Step 2: The Pitch – Know your customer

You will be making your case to your manager, and she/he has to make the case to the company. You need to analyze how both are positioned to receive your request.

• How does your boss process information?
Does your manager respond well to formal presentations? Are they data hounds? From your observations over past discourse, you should know what method of communication and suasion work best. Stick to these.

• How is the company positioned to honor your request?
You don’t work in a void. You could be doing well and contributing more than expected, but your company could be in a rough patch; in this situation it’s probably not an ideal time to ask for more money. Second, be sensitive to the timing of compensation decisions. While performance reviews may be an annual, scheduled discussion, compensation decisions most often take place 3-4 months before a firm’s fiscal year end. You need to get your analysis to your manager before these discussions take place.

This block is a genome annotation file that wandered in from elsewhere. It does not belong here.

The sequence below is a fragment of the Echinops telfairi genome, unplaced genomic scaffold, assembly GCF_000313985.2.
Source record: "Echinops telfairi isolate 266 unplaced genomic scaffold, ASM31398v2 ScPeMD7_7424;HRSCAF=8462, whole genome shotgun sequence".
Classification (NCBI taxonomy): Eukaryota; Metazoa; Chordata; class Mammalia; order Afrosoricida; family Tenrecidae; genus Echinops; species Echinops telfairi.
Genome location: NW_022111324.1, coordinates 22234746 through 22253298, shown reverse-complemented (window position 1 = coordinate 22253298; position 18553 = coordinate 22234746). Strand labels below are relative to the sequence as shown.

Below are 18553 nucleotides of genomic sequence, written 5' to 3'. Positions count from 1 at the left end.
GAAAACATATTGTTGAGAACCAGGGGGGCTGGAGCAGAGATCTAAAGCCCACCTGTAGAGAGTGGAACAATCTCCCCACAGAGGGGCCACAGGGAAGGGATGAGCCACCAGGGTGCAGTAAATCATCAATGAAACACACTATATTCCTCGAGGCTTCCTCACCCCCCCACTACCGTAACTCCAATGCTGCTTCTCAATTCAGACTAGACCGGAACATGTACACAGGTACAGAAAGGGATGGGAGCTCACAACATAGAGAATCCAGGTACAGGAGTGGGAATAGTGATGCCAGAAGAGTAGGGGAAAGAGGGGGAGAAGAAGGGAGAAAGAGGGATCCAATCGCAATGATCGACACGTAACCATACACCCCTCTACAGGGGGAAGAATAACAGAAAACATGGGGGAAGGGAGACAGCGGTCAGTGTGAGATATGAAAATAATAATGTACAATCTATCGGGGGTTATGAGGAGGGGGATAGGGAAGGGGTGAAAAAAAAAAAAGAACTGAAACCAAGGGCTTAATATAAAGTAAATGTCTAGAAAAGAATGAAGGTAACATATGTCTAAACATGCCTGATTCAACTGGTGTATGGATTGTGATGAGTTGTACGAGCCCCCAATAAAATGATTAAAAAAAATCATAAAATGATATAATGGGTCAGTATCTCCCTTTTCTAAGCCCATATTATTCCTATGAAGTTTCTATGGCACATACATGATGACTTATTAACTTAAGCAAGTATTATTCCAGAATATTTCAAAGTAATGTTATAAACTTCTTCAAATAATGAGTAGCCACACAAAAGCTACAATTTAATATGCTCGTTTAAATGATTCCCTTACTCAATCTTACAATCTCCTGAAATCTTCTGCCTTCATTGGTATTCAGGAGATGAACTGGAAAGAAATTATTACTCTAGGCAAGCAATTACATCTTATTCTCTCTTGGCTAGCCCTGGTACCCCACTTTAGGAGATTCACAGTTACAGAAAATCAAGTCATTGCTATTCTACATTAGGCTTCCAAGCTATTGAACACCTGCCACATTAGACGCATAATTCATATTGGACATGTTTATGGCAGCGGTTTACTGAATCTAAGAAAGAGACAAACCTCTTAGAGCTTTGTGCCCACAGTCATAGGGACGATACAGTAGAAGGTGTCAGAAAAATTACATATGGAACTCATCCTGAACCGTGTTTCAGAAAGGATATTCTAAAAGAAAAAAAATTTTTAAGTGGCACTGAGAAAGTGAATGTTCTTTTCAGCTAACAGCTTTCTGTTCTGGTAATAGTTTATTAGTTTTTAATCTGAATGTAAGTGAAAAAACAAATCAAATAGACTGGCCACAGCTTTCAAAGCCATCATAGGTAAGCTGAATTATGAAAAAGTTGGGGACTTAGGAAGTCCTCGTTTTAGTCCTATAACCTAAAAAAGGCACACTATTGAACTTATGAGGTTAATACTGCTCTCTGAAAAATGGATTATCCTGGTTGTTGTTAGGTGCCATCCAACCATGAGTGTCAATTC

Step 3: Have a Plan B: what if you are told “no”

Even if you believe you have built a solid case, your case could be rejected. Be prepared to ask why – and then follow up. If your manager disagrees with your analysis of your own value and contribution to the company, listen to their opinion. Perhaps you misjudged; if so, ask for some new metrics to try to achieve before the next round. If you feel you have a sound case, and are rejected (more than once), it could be that you need to find another company to work for in order to attain the appropriate market wage. If you are told “no” because of company circumstances, ask your boss to quantify metrics that you can monitor that would indicate a sufficient evolution in the environment that would warrant another discussion.

Once you’ve done your homework, go for it! If you don’t ask, someone else probably will, and will take your share.

 

Special thanks to Cathe Tocher, CIO at Great-West Financial, who contributed to this article.